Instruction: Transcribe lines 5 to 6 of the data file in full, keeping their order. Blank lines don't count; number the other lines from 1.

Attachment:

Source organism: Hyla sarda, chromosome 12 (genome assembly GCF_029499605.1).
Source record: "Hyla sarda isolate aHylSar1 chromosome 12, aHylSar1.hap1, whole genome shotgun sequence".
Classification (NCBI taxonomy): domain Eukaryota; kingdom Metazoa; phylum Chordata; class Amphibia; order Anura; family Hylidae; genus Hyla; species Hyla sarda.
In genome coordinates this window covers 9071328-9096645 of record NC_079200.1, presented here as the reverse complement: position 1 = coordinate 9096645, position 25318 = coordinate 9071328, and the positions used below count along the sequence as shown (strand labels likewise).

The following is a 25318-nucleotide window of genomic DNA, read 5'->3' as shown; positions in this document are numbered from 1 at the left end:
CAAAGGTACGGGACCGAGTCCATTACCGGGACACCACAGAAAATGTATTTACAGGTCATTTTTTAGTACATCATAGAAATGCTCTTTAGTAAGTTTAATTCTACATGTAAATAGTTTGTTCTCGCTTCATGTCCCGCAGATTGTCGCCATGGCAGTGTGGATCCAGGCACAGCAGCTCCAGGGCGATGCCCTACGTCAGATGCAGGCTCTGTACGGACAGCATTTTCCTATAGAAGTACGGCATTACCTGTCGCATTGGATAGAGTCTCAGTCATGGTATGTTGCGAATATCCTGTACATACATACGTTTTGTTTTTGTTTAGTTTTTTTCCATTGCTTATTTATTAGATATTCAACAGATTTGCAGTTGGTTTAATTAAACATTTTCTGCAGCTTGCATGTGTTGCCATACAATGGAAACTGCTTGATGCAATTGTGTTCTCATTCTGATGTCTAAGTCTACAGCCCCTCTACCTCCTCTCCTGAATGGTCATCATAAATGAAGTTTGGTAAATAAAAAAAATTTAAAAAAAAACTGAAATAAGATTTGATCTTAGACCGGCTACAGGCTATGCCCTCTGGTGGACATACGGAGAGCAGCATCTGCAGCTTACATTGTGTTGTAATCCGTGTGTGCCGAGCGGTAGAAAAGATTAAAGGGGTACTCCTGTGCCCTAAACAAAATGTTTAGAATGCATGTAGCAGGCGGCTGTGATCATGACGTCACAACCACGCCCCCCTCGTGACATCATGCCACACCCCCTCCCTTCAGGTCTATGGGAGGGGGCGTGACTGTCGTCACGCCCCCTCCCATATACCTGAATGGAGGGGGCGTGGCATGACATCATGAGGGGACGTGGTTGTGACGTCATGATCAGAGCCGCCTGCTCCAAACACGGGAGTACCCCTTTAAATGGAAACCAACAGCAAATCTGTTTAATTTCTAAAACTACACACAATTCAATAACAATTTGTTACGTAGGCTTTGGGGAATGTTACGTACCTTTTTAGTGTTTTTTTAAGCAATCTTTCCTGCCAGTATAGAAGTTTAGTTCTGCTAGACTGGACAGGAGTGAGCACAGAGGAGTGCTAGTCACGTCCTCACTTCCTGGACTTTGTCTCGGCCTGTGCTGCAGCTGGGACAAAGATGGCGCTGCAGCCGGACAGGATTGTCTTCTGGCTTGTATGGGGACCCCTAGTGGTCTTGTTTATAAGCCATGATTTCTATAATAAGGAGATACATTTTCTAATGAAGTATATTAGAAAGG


The following is a 25318-nucleotide window of genomic DNA, read 5'->3' as shown; positions in this document are numbered from 1 at the left end:
CAAAGGTACGGGACCGAGTCCATTACCGGGACACCACAGAAAATGTATTTACAGGTCATTTTTTAGTACATCATAGAAATGCTCTTTAGTAAGTTTAATTCTACATGTAAATAGTTTGTTCTCGCTTCATGTCCCGCAGATTGTCGCCATGGCAGTGTGGATCCAGGCACAGCAGCTCCAGGGCGATGCCCTACGTCAGATGCAGGCTCTGTACGGACAGCATTTTCCTATAGAAGTACGGCATTACCTGTCGCATTGGATAGAGTCTCAGTCATGGTATGTTGCGAATATCCTGTACATACATACGTTTTGTTTTTGTTTAGTTTTTTTCCATTGCTTATTTATTAGATATTCAACAGATTTGCAGTTGGTTTAATTAAACATTTTCTGCAGCTTGCATGTGTTGCCATACAATGGAAACTGCTTGATGCAATTGTGTTCTCATTCTGATGTCTAAGTCTACAGCCCCTCTACCTCCTCTCCTGAATGGTCATCATAAATGAAGTTTGGTAAATAAAAAAAATTTAAAAAAAAACTGAAATAAGATTTGATCTTAGACCGGCTACAGGCTATGCCCTCTGGTGGACATACGGAGAGCAGCATCTGCAGCTTACATTGTGTTGTAATCCGTGTGTGCCGAGCGGTAGAAAAGATTAAAGGGGTACTCCTGTGCCCTAAACAAAATGTTTAGAATGCATGTAGCAGGCGGCTGTGATCATGACGTCACAACCACGCCCCCCTCGTGACATCATGCCACACCCCCTCCCTTCAGGTCTATGGGAGGGGGCGTGACTGTCGTCACGCCCCCTCCCATATACCTGAATGGAGGGGGCGTGGCATGACATCATGAGGGGACGTGGTTGTGACGTCATGATCAGAGCCGCCTGCTCCAAACACGGGAGTACCCCTTTAAATGGAAACCAACAGCAAATCTGTTTAATTTCTAAAACTACACACAATTCAATAACAATTTGTTACGTAGGCTTTGGGGAATGTTACGTACCTTTTTAGTGTTTTTTTAAGCAATCTTTCCTGCCAGTATAGAAGTTTAGTTCTGCTAGACTGGACAGGAGTGAGCACAGAGGAGTGCTAGTCACGTCCTCACTTCCTGGACTTTGTCTCGGCCTGTGCTGCAGCTGGGACAAAGATGGCGCTGCAGCCGGACAGGATTGTCTTCTGGCTTGTATGGGGACCCCTAGTGGTCTTGTTTATAAGCCATGATTTCTATAATAAGGAGATACATTTTCTAATGAAGTATATTAGAAAGG